The Life Events Inventory as a predictor for injury and illness – The Holmes and Rahe Stress Scale – take the test below
Stress: The link between life changes and illness & injury
It may seem almost blatantly obvious that major life changes contribute to stress but it may not be as obvious that multiple major life changes within one year correlate with a higher risk of injury or illness.
We too often take it for granted that life changes alter a person’s social roles and relationships, such as marriage, divorce, job change, serious illness, or the death of a loved one, and thus, they increase a person’s susceptibility to stress, and in turn contribute if not directly cause a host of physical, mental and emotional ailments and illnesses. The ripples of stress will often last for a year or even longer.
In 1967, psychiatrists Thomas Holmes and Richard Rahe examined the medical records of over 5,000 medical patients as a way to determine whether stressful events might cause illnesses. Patients were asked to tally a list of 43 life events based on a relative score. A positive correlation of 0.118 was found between their life events and their illnesses. Their results were published as the Social Readjustment Rating Scale (SRRS) – now known as the Holmes and Rahe Stress Scale. Rahe went on to test the validity of their Stress Scale with a group of 2,500 US sailors as well as other groups of different populations within the United States (with African, Hispanic and White American groups.) All of the results support the links between stress and illness.
Below is the Holmes and Rahe Stress Scale, a list of forty-three stressful events that are believed to contribute to illness. It can also be viewed as a life events inventory. When completing the inventory, check the boxes based on events that occurred within the past twelve months.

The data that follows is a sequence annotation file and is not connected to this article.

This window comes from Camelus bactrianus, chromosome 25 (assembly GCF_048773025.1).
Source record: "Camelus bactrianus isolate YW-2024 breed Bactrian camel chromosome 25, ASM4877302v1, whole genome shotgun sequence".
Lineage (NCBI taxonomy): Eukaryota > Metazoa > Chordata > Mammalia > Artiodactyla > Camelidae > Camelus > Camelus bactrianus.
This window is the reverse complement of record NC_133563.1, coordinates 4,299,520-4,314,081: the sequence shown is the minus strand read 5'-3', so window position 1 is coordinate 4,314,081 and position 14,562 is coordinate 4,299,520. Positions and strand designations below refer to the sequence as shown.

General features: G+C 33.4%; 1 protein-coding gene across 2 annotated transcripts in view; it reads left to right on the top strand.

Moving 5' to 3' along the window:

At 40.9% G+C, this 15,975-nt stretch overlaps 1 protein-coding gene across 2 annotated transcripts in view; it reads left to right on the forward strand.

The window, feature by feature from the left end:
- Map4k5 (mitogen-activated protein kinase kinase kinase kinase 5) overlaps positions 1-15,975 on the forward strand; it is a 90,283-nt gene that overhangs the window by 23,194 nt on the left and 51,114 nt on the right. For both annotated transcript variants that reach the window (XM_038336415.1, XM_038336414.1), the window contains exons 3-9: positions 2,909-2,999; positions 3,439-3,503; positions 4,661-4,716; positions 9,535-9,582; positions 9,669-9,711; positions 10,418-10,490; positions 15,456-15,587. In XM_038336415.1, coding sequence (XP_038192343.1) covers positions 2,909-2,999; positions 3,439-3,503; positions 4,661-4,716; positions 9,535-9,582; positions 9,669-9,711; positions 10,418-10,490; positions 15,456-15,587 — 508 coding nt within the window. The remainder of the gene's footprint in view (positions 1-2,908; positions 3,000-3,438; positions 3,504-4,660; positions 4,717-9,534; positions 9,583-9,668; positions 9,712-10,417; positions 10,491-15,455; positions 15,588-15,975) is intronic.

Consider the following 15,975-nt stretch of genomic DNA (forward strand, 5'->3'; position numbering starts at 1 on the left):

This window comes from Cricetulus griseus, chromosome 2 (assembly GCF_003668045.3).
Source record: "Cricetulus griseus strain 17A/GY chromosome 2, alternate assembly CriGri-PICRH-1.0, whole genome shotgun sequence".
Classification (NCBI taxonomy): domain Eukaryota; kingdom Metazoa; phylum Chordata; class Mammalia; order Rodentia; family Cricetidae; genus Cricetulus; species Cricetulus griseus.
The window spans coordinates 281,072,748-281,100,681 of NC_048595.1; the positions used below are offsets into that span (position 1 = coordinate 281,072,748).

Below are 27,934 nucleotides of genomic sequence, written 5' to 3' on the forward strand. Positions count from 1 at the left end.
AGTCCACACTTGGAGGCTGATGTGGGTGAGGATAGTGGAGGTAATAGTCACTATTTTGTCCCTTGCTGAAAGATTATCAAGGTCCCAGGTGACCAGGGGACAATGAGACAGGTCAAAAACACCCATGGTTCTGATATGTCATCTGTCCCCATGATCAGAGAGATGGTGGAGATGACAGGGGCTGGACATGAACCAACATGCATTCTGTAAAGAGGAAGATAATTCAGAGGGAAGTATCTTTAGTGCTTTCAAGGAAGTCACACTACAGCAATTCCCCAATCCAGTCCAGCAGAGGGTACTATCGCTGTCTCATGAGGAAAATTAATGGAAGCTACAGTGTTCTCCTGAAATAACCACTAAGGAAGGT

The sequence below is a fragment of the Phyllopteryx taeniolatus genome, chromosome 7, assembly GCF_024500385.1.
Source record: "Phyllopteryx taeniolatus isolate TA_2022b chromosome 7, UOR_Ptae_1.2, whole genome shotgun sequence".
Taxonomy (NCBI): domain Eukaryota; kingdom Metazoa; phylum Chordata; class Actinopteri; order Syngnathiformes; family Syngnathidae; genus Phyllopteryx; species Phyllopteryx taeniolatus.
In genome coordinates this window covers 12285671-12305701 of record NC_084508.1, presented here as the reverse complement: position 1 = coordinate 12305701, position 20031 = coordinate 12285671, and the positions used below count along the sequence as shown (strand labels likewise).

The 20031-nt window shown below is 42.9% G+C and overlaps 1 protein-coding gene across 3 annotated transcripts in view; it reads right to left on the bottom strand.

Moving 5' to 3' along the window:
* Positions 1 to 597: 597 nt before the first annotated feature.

Life Crisis Units
Death of spouse
Death of close family member
Personal injury or illness
Fired at work
Change in health of a family member
Gain of new family member
Change in financial state
Death of close friend
Change to different line of work
Change in number of arguments with
Mortgage over $100,000
Foreclosure of mortgage or loan
Change in responsibilities at work
Son or daughter leaving home
Trouble with in-laws
Outstanding personal achievement
Wife begins or stops work
Begin or end school
Change in living conditions
Revision in personal habits
Trouble with boss
Change in work hours or conditions
Change in residence
Change in schools
Change in recreation
Change in church activities
Change in social activities
Mortgage or loan less than $30,000
Change in sleeping habits
Change in number of family get-togethers
Change in eating habits
Minor violations of the law
Holmes and Rahe found that scores of:
- 150 – 199 points increase your likelihood of illness by 40%
- 200 – 299 points increase your likelihood of illness by 50%
- 300 and above increase your likelihood of illness by 80%
When assessing the full implications of the Holmes and Rahe Stress Scale, it is also important to take into account other factors such as your personality, temperament, how you react to change, the support system you have in place and the meaning of each life change. For example, while a divorce is stressful, it might be preferable to continuing to live in an abusive or unhappy marriage and as such, the divorce could quickly result in a lowering of stress.
Dr. Steve Burns is a graduate of U.C.L.A. Medical School and a practicing physician since 1974. Dr. Burns has identified what he terms as the common ‘weak links’ in the physical body, and the symptoms of their malfunction:
- Brain OVERSTRESS
Fatigue, aches and pains, crying spells, depression, anxiety attacks, sleep disturbance
- Gastrointestinal Tract
Ulcer, cramps and diarrhea, colitis, irritable bowel
- Glandular System
Thyroid gland malfunction
High blood pressure, heart attack, abnormal heart beat, stroke
Itchy skin rashes
- Immune System
Decreased resistance to infections and neoplasm
You can also take the Stress Test – a powerful way of determining if you have a problem and helping you to identify the symptoms of stress.
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